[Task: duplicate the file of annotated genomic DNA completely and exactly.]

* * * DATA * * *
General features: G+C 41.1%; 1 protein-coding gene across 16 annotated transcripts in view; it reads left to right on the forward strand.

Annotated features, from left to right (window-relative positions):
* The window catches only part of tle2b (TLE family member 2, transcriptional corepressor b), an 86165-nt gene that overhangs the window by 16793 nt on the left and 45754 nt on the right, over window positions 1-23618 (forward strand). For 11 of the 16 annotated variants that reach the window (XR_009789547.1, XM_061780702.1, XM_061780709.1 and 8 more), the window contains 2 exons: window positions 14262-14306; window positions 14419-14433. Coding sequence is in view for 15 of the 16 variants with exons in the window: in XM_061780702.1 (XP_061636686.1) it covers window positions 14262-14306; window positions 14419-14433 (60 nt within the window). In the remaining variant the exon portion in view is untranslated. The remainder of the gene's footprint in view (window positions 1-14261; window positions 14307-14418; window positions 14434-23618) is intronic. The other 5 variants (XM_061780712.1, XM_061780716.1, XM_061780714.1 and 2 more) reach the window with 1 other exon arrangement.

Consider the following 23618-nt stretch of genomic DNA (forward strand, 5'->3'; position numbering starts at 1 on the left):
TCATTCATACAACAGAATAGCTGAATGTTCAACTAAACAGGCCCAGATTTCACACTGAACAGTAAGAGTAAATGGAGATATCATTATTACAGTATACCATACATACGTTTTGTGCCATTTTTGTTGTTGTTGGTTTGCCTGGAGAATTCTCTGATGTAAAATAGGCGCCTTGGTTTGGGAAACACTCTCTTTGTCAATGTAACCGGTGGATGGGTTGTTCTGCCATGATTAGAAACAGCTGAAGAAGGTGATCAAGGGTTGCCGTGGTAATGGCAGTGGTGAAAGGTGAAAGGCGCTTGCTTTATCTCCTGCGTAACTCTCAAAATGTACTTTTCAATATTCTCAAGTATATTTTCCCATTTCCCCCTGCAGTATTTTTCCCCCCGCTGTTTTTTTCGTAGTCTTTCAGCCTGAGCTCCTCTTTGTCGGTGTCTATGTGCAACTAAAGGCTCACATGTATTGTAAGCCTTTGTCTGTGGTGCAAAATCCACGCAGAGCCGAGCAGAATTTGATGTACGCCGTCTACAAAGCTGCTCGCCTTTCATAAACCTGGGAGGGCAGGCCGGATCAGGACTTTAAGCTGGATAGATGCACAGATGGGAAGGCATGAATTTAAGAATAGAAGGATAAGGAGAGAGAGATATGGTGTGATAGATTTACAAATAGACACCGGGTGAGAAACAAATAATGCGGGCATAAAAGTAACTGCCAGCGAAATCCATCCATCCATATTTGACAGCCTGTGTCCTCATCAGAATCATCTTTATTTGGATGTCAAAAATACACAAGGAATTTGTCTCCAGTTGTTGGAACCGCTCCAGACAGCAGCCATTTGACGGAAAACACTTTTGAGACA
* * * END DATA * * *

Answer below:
General features: G+C 41.1%; 1 protein-coding gene across 16 annotated transcripts in view; it reads left to right on the forward strand.

Annotated features, from left to right (window-relative positions):
* The window catches only part of tle2b (TLE family member 2, transcriptional corepressor b), an 86165-nt gene that overhangs the window by 16793 nt on the left and 45754 nt on the right, over window positions 1-23618 (forward strand). For 11 of the 16 annotated variants that reach the window (XR_009789547.1, XM_061780702.1, XM_061780709.1 and 8 more), the window contains 2 exons: window positions 14262-14306; window positions 14419-14433. Coding sequence is in view for 15 of the 16 variants with exons in the window: in XM_061780702.1 (XP_061636686.1) it covers window positions 14262-14306; window positions 14419-14433 (60 nt within the window). In the remaining variant the exon portion in view is untranslated. The remainder of the gene's footprint in view (window positions 1-14261; window positions 14307-14418; window positions 14434-23618) is intronic. The other 5 variants (XM_061780712.1, XM_061780716.1, XM_061780714.1 and 2 more) reach the window with 1 other exon arrangement.

Consider the following 23618-nt stretch of genomic DNA (forward strand, 5'->3'; position numbering starts at 1 on the left):
TCATTCATACAACAGAATAGCTGAATGTTCAACTAAACAGGCCCAGATTTCACACTGAACAGTAAGAGTAAATGGAGATATCATTATTACAGTATACCATACATACGTTTTGTGCCATTTTTGTTGTTGTTGGTTTGCCTGGAGAATTCTCTGATGTAAAATAGGCGCCTTGGTTTGGGAAACACTCTCTTTGTCAATGTAACCGGTGGATGGGTTGTTCTGCCATGATTAGAAACAGCTGAAGAAGGTGATCAAGGGTTGCCGTGGTAATGGCAGTGGTGAAAGGTGAAAGGCGCTTGCTTTATCTCCTGCGTAACTCTCAAAATGTACTTTTCAATATTCTCAAGTATATTTTCCCATTTCCCCCTGCAGTATTTTTCCCCCCGCTGTTTTTTTCGTAGTCTTTCAGCCTGAGCTCCTCTTTGTCGGTGTCTATGTGCAACTAAAGGCTCACATGTATTGTAAGCCTTTGTCTGTGGTGCAAAATCCACGCAGAGCCGAGCAGAATTTGATGTACGCCGTCTACAAAGCTGCTCGCCTTTCATAAACCTGGGAGGGCAGGCCGGATCAGGACTTTAAGCTGGATAGATGCACAGATGGGAAGGCATGAATTTAAGAATAGAAGGATAAGGAGAGAGAGATATGGTGTGATAGATTTACAAATAGACACCGGGTGAGAAACAAATAATGCGGGCATAAAAGTAACTGCCAGCGAAATCCATCCATCCATATTTGACAGCCTGTGTCCTCATCAGAATCATCTTTATTTGGATGTCAAAAATACACAAGGAATTTGTCTCCAGTTGTTGGAACCGCTCCAGACAGCAGCCATTTGACGGAAAACACTTTTGAGACA